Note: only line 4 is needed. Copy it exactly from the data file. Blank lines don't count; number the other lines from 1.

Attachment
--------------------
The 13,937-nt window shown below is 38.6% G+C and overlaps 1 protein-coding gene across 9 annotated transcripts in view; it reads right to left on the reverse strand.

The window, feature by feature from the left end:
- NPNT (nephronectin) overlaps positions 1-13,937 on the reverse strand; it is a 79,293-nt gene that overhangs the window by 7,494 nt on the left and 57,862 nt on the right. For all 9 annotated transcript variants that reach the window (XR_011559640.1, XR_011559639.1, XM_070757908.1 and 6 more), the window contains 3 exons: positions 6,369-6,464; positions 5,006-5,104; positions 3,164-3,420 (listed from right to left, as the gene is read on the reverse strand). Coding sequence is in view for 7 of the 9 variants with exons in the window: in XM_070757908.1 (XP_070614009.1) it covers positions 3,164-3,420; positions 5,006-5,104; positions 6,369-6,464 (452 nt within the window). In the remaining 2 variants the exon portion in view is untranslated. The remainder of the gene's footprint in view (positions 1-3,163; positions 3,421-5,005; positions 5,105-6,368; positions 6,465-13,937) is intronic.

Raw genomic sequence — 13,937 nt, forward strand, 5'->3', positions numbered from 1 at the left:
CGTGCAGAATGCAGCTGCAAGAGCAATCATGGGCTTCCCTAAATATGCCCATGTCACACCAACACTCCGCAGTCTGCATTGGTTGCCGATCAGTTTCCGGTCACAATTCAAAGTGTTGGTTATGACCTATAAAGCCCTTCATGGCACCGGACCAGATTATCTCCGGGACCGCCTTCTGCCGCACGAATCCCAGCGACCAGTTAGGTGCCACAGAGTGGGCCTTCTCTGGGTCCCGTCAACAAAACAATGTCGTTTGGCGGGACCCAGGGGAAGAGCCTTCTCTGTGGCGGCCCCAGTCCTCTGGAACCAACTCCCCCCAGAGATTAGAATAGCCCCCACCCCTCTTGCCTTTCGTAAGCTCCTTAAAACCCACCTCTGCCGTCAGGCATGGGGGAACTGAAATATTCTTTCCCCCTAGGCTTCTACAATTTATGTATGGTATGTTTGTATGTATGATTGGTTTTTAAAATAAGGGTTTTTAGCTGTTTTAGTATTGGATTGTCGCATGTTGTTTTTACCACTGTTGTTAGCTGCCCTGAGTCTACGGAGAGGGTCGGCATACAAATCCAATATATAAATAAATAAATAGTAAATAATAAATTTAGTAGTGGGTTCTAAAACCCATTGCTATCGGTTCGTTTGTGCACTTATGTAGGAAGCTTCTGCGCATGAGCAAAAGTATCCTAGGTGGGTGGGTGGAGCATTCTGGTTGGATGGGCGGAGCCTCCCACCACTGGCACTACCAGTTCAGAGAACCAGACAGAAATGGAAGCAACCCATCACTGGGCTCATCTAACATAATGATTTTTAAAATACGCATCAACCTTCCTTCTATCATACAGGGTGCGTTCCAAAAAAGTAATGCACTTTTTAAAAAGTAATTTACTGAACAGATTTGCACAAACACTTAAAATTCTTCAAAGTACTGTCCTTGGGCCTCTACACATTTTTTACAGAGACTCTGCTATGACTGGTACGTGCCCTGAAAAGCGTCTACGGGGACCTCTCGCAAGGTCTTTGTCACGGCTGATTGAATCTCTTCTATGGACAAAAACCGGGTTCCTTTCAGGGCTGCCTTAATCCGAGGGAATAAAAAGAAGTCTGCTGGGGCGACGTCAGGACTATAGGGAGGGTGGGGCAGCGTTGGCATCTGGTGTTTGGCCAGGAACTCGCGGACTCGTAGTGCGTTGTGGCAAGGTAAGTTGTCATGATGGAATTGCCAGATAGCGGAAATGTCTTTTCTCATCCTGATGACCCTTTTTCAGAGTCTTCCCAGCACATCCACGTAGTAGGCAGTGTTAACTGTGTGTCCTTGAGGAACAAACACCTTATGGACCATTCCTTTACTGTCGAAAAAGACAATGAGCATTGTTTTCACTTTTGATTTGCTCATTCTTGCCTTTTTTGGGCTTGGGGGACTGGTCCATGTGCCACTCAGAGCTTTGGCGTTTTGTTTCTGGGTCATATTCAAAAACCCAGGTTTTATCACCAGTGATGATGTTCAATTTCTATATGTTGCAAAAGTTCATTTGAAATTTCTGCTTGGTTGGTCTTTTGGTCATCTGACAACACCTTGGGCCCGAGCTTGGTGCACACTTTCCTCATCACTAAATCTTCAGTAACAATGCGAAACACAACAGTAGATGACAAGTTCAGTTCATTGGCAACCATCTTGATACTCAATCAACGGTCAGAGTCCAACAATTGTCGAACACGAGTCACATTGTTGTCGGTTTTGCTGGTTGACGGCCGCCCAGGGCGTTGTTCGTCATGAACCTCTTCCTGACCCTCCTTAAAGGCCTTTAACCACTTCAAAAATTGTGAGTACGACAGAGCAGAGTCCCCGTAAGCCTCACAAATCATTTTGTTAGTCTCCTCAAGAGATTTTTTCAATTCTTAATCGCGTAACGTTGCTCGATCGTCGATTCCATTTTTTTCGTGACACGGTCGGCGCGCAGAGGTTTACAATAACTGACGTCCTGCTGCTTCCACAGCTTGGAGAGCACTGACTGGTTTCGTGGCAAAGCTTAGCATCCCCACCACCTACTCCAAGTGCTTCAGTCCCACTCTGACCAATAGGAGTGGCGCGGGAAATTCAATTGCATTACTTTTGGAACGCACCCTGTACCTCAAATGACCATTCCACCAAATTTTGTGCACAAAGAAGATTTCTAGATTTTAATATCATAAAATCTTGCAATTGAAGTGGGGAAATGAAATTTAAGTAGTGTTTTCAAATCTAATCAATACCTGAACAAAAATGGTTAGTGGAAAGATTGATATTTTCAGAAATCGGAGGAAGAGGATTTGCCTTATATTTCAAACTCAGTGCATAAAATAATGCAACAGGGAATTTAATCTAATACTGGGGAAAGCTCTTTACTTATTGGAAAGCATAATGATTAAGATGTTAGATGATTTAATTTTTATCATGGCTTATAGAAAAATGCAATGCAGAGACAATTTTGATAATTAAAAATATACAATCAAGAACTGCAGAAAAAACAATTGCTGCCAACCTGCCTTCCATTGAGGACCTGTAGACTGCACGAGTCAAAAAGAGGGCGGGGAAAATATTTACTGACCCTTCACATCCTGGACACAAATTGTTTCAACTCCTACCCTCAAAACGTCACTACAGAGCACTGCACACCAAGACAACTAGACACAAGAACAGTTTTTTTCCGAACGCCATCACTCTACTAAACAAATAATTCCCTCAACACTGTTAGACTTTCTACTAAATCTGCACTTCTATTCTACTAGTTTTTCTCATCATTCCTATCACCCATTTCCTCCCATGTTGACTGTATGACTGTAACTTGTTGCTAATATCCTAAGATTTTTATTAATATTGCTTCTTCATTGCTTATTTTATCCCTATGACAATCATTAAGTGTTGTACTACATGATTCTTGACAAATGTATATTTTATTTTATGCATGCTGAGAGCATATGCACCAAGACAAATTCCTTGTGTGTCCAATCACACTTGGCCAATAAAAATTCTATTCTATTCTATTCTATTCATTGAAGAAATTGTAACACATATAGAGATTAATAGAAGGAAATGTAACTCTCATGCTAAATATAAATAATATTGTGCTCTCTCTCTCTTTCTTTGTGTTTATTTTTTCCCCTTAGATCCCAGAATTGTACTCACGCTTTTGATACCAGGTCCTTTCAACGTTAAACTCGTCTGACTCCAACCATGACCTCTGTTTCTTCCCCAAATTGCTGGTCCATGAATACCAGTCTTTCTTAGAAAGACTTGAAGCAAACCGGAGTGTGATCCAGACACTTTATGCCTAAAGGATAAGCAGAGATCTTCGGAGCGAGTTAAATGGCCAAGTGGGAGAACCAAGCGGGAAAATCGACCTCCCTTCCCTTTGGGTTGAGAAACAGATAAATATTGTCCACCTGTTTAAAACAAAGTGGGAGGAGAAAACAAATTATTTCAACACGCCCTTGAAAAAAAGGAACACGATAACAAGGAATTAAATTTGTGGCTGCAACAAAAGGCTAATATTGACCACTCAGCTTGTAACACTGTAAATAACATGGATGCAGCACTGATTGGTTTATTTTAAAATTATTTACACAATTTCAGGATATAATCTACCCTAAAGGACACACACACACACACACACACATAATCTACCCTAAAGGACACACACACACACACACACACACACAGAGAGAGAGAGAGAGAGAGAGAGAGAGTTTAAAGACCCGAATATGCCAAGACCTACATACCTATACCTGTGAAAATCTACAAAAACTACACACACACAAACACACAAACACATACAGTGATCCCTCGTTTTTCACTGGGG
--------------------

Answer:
Raw genomic sequence — 13,937 nt, forward strand, 5'->3', positions numbered from 1 at the left: